[Wine] Re: Wine on non-Unix platforms

SpawnHappyJake wineforum-user at winehq.org
Sun Sep 25 06:08:47 CDT 2011

One option is to run WINE in Ubuntu for Windows. There is actually a version of Ubuntu that runs in Windows as a Windows application. http://lifehacker.com/5195999/portable-ubuntu-runs-ubuntu-inside-windows

Another option is to provide USB stick images that could be applied by Self-Image. I suppose you could let them burn bootable ISOs. (to load Linux with WINE and games)

Have you been successful in running operating systems in DOSBox (other than DOS and booter games)?

The only reason why DOSBox even has the boot option is so that it can play booter floppies. DOSBox was never intended to be able to run Win95 or Win98 and most certainly not Linux.

I tried running Win98 in DOSBox, and it was almost worse than ReactOS (no offense ReactOS team, what you are doing is good). With 8 gigs of RAM and a quad-core 64-bit Intel processor, there was no  excuse for it going as slow as it was, even with emulation. Unusably slow. Crashed at least half the time. I don't see how anyone can run games in Windows in DOSBox, let alone even Windows in DOSBox. Annoying to setup, too.

>From my experience, trying to run any operating system in DOSBox is an absolutely terrible idea. DOSBox was not made for that. It was made for running DOS games and booter floppies. It has poor "virtual machine" functionality as far as hosting an OS, emulating a BIOS, mounting disk images, etc goes. It can't emulate an optical disk and use a cd image, can only mount two hard disks and one floppy image, can only use raw hard disk images, and is overall wonky and cumbersome. I don't even know if it's really emulating a BIOS.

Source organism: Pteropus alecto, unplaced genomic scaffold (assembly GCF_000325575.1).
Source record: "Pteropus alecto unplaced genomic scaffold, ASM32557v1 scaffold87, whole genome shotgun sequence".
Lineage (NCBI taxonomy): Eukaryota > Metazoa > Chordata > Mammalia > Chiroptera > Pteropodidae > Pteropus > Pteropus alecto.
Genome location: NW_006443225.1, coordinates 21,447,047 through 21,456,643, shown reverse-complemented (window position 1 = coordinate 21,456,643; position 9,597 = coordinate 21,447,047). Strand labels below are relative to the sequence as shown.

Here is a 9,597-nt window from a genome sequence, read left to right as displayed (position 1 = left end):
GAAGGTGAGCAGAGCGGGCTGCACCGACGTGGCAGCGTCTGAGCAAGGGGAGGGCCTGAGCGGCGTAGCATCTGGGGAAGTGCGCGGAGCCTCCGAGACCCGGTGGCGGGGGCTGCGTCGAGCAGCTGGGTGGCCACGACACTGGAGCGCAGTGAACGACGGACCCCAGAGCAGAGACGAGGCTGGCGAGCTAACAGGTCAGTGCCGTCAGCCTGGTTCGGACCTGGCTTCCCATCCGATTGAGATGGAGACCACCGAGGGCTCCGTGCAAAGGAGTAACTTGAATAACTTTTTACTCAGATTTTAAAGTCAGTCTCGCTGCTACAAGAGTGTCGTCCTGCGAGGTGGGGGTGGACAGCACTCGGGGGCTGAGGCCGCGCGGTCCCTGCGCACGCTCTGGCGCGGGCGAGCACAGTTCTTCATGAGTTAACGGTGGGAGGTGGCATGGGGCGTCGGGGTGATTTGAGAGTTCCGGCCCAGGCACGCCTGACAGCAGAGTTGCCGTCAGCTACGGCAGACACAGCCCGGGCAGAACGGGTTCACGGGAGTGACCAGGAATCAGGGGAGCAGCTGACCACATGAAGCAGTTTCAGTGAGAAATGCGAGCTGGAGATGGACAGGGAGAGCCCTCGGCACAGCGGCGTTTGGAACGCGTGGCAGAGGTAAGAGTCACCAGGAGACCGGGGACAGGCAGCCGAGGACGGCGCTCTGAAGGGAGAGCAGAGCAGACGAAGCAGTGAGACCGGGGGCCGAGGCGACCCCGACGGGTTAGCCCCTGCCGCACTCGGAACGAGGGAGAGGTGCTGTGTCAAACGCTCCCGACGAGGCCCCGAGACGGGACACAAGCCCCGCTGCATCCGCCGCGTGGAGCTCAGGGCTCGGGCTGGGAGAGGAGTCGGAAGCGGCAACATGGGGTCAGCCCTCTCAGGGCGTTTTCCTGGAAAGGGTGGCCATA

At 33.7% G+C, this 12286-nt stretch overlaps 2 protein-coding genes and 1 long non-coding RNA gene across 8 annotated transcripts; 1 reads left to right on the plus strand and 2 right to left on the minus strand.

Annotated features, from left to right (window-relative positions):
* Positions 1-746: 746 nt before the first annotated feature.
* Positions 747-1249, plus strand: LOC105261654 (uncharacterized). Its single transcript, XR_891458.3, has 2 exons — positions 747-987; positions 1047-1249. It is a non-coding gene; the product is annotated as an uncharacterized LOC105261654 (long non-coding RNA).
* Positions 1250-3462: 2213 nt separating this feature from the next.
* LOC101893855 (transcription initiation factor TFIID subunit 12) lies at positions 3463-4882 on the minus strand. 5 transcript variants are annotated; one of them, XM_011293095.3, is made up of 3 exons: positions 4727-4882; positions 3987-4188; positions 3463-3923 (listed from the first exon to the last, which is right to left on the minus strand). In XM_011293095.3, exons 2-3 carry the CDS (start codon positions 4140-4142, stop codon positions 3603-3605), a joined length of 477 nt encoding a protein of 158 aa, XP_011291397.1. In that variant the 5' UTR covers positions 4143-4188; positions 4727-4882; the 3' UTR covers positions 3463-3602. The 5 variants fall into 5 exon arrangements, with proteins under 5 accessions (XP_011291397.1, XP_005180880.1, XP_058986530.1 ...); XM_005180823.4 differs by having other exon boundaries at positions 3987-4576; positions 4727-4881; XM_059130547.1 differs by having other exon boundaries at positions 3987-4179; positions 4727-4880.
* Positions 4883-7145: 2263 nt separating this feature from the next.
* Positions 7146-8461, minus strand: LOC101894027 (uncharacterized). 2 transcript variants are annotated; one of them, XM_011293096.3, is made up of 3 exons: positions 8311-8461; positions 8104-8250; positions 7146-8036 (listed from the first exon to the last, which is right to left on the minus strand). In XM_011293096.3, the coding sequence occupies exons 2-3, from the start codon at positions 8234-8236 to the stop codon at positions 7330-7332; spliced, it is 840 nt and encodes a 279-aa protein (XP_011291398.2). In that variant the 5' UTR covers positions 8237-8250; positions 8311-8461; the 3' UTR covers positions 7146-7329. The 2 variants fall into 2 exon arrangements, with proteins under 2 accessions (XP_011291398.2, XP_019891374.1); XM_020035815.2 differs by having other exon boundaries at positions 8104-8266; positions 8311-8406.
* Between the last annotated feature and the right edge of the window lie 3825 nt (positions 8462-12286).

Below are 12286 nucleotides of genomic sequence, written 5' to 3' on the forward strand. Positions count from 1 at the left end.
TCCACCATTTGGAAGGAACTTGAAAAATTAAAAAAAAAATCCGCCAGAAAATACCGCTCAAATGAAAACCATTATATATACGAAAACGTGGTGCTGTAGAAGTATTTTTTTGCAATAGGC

Why must you think that no Linux in DOSBox = WINE is not an option? There has to be other ways. Either easy ways to run local virtual machines, or virtual machines that can be accessed online. Or the above mentioned WINE in Ubuntu in Windows trick.

Don't forget about paravirtualization to lighten the load, if you find something that supports that. Instead of the host and the guest using resources to worry about and handle hardware, and the having the load of emulating a virtual hardware platform, and the load of analyzing and intercepting and augmenting the exchange of data between guest kernel and processor, the guest OS just doesn't care about hardware, there is no emulated hardware platform, and you don't have to analyze, intercept, and augment data exchange between the kernel and processor.

Obviously virtualization (running a guest OS on the real processor) is much more preferable than running a guest operating system on a processor emulator (if possible). VirtualBox is open source, self-explanatory to use and install and you can even package virtual machines as VirtualBox "applications." There is VirtualBox for Windows, Mac, and of course, Linux. You can have VirtualBox applications up for download. Once downloaded, the user simply double-clicks the application file, and VirtualBox imports it. Sure, VirtualBox has to be installed first, but that's just clicking "next" a few times.

But if you absolutely must have emulation to run an OS, use something like QEMU or Bochs that was intended to be able to run operating systems. QEMU seems to be the standard, and its code is used in many softwares. The folks at OpenFirmware use QEMU to test their firmwares. I remember GRUB2 using it for something. I thing it was either for debugging or for BIOS emulation stuff. The Xen Hypervisor's hardware platform emulation for full virtulization is based on QEMU. It'd surprise you where QEMU finds you. But it just goes to show how trusted, stable, and fast it is.

QEMU is capable of both virtualization and emulation. It can mount hard drive, optical, and floppy images. You can pick the processor you want to emulate, if any, chose the BIOS image you want it to use, it lets you pick the graphics card you want to emulate, you can enable SDL, it does networking, and you can disable ACPI or HPET. But most importantly, it is quick and stable.

They're thinking about web access to VirtualBox virtual machines:[url]http://code.google.com/p/vboxweb/[url]

I remember reading that Google was working on making some web standard that basically let you use C in making web apps. You might be able to compile VirtualBox or QEMU or DOSBox for web before too long. Maybe I was thinking of Google Go. Thought there was one that fused C and HTML. Oh well. Maybe next week we can compile Gnu-style tarballs for web. Wouldn't that be nice?


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